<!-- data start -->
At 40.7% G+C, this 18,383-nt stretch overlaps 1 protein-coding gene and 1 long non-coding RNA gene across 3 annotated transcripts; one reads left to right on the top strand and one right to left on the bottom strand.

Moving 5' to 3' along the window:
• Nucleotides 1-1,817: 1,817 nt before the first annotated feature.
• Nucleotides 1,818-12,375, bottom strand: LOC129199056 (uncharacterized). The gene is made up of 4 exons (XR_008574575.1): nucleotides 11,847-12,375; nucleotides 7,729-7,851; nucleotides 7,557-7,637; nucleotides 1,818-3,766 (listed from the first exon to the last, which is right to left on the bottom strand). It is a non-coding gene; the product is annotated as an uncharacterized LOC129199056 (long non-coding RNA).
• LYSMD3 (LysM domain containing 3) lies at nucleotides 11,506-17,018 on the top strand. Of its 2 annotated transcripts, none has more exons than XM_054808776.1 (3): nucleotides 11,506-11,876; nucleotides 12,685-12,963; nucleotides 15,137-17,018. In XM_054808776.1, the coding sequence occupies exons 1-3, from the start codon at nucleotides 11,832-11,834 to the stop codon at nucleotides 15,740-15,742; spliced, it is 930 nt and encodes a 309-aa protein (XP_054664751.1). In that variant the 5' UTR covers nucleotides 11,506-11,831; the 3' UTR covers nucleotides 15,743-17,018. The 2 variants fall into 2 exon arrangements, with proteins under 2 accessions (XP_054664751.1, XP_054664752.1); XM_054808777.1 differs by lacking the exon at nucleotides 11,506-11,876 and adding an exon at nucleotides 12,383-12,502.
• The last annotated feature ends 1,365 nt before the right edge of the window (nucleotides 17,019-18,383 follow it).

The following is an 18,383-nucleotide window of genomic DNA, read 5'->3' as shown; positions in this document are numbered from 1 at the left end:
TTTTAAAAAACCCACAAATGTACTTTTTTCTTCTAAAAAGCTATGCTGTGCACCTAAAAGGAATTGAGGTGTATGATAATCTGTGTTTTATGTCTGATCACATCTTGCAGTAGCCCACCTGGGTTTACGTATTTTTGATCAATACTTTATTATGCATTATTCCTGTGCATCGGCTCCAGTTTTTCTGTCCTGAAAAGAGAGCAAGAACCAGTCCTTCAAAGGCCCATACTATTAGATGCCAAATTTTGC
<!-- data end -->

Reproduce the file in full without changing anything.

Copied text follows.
At 40.7% G+C, this 18,383-nt stretch overlaps 1 protein-coding gene and 1 long non-coding RNA gene across 3 annotated transcripts; one reads left to right on the top strand and one right to left on the bottom strand.

Moving 5' to 3' along the window:
• Nucleotides 1-1,817: 1,817 nt before the first annotated feature.
• Nucleotides 1,818-12,375, bottom strand: LOC129199056 (uncharacterized). The gene is made up of 4 exons (XR_008574575.1): nucleotides 11,847-12,375; nucleotides 7,729-7,851; nucleotides 7,557-7,637; nucleotides 1,818-3,766 (listed from the first exon to the last, which is right to left on the bottom strand). It is a non-coding gene; the product is annotated as an uncharacterized LOC129199056 (long non-coding RNA).
• LYSMD3 (LysM domain containing 3) lies at nucleotides 11,506-17,018 on the top strand. Of its 2 annotated transcripts, none has more exons than XM_054808776.1 (3): nucleotides 11,506-11,876; nucleotides 12,685-12,963; nucleotides 15,137-17,018. In XM_054808776.1, the coding sequence occupies exons 1-3, from the start codon at nucleotides 11,832-11,834 to the stop codon at nucleotides 15,740-15,742; spliced, it is 930 nt and encodes a 309-aa protein (XP_054664751.1). In that variant the 5' UTR covers nucleotides 11,506-11,831; the 3' UTR covers nucleotides 15,743-17,018. The 2 variants fall into 2 exon arrangements, with proteins under 2 accessions (XP_054664751.1, XP_054664752.1); XM_054808777.1 differs by lacking the exon at nucleotides 11,506-11,876 and adding an exon at nucleotides 12,383-12,502.
• The last annotated feature ends 1,365 nt before the right edge of the window (nucleotides 17,019-18,383 follow it).

The following is an 18,383-nucleotide window of genomic DNA, read 5'->3' as shown; positions in this document are numbered from 1 at the left end:
TTTTAAAAAACCCACAAATGTACTTTTTTCTTCTAAAAAGCTATGCTGTGCACCTAAAAGGAATTGAGGTGTATGATAATCTGTGTTTTATGTCTGATCACATCTTGCAGTAGCCCACCTGGGTTTACGTATTTTTGATCAATACTTTATTATGCATTATTCCTGTGCATCGGCTCCAGTTTTTCTGTCCTGAAAAGAGAGCAAGAACCAGTCCTTCAAAGGCCCATACTATTAGATGCCAAATTTTGC